Pandora Tackles Parking, Shopping and Other Short North Issues
WE: It sounds like there are new parking solutions either just added or on the way soon. The new Hub garage is open. Have you heard any feedback on that so far?
BP: Oh yeah. We’ve seen people using it, and we really appreciate that project coming online. It’s a great amenity to now have. What’s really been great is the formation of the Short North Parking Workgroup — which the city created at the beginning of this year to deal with some of these issues of parking in the neighborhood. Having a dedicated group of folks from diverse backgrounds representing different constituencies is already resulting in really good ideas.
We removed peak parking restrictions on Fourth and Summit. That was an idea that came out of that workgroup and the city was immediately responsive to it. It’s those kinds of creative conversations and making sure that everyone is thinking creatively about the issues in the neighborhood that I think are getting the best results.
WE: Looking at the Short North as a whole, the Southern end is very well developed with new Cameron Mitchell restaurants and new boutique hotels going in. A lot of newer businesses are blazing the trail further north where the district is still a little more rough around the edges. How do you see the two ends of the district continuing to evolve?
BP: There’s a couple of things going on. First and foremost, we have an amazingly well-engaged group of stakeholders in the northern end of the district. They’ve come together and kind of formed a unique identity, even within the district and are calling it the Short North Garden District. I cannot stress enough how instrumental and meaningful The Garden Theater has been in the continued success of the northern end of The Short North. They are a wonderful anchor and have convened some fabulous conversations about creating a unique experience at this end as you tend to have unique experiences at the southern tip of the district. That’s great and having that energy makes a difference in terms of people understanding and knowing the level of retailers that are here and continue to move in.
What we see as also being helpful is an increase in development throughout all parts of the district. It feels like toward the southern end we saw a real concentration of new development projects and we’re starting to see new development come on line towards the northern end. The Fireproof Building redevelopment is now under construction and that will kind of connect a little bit of a gap.
Thinking outside of The Short North, our friends at Campus Partners and the University District certainly have a lot of initiatives going on south of the Gateway, so you’ll start to see these open seams close in between our districts.
Having the COGO Bike Share and other things like that also help to move people up to the northern end of the district.
WE: Is there any concern at the SNA about the expansion of Short North retailers to Easton Town Center? We’ve recently seen Homage, Jeni’s, Bink Davies, Northstar Cafe and Le Chocoholique open new stores there. Does that give regional shoppers less of a reason to visit the Short North if you can get similar shopping experiences at Easton, plus a whole lot more with upscale national chains?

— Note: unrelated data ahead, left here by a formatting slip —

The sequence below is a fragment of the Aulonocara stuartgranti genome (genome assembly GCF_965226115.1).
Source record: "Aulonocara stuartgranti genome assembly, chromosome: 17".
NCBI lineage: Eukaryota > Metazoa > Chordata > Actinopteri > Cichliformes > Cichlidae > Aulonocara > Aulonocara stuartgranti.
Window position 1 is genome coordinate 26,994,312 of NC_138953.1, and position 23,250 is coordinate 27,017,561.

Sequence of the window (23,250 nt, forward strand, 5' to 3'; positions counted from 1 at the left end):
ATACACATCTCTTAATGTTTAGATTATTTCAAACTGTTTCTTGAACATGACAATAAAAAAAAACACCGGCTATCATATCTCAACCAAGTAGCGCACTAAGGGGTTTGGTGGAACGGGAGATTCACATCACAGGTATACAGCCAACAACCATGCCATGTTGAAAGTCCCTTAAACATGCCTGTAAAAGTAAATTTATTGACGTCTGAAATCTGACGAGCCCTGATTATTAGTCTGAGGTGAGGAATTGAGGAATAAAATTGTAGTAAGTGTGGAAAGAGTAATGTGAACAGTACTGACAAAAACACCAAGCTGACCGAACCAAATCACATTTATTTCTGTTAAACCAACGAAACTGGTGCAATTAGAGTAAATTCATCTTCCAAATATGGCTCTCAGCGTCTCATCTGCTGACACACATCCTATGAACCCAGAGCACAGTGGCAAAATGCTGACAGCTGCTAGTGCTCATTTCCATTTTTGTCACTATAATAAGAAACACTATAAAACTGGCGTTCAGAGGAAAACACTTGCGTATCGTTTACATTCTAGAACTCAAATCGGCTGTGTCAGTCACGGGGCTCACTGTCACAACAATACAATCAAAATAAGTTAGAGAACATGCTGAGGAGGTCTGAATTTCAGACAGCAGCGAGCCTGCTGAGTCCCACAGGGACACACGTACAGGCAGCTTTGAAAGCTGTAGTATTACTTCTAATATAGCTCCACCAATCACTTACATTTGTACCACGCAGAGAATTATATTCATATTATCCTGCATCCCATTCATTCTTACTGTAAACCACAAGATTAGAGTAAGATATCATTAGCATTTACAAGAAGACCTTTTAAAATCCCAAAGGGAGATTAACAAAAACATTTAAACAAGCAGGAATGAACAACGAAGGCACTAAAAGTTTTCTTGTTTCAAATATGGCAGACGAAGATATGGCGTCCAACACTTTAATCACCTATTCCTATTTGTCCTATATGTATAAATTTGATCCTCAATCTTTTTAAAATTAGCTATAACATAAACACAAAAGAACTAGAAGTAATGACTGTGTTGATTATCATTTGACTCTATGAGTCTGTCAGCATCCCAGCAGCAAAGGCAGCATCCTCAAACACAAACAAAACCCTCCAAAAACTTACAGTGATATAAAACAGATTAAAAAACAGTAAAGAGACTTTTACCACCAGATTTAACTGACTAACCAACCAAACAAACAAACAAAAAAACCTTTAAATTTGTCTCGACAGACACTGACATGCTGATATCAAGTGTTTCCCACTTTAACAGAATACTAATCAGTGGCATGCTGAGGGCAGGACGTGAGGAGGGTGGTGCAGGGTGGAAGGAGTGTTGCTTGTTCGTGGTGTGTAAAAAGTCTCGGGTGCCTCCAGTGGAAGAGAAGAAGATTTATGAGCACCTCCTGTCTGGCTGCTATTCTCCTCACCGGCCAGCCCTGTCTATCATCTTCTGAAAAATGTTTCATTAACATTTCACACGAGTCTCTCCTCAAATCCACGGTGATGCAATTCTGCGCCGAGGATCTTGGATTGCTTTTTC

BP: I think what we’ve seen is that the Short North does an incredible job of incubating small retail businesses. All of the businesses you just named got their start in a large way in the Short North. We are so proud of them and their success and that we can help them grow in a great way.
The experience shoppers are going to have in the Short North is not the same as the experience they are going to have at Easton – or anywhere else in the country. The Short North has a culture, it has an identity, it has a feel. It has an engagement of the arts and it has the spirit of Columbus in a very distinct way. Our job at the SNA is to communicate that to people. We do that through promotions and we do that through experiential events like Gallery Hop. There may always be a constituency that is just going to prefer to go to Easton, and that’s fine. Some people are also always going to have a strong preference for the Short North too.
WE: So there’s no worries about dropoff in visitors and shopping traffic?
BP: You know, we’re always conscious about all kinds of things, but I think we do a pretty good job of making the compelling case of why you should come to the Short North.
WE: Is there anything else big that you’re working on right now?
BP: Highball! It’s larger and more spectacular, and really almost more of a cultural event this year than it’s ever been in the past. We have two days, October 25th and 26th and a real strong focus on Day of the Dead and our Latino community partnerships this year. It really is a cultural event that is not to be missed.
Something else that we’re working on with our public art committee is a public art plan for the district. I think that over the next year you’ll see even more enlightening of the public space in the district to really honor and recognize local artists and regional artists and new creativity that we have in this community.
It’s all a lot of work, but it’s also a lot of fun.
More information can be found online at www.shortnorth.org/short-north-alliance.
Photos by Logan Miller for ColumbusUnderground.com.
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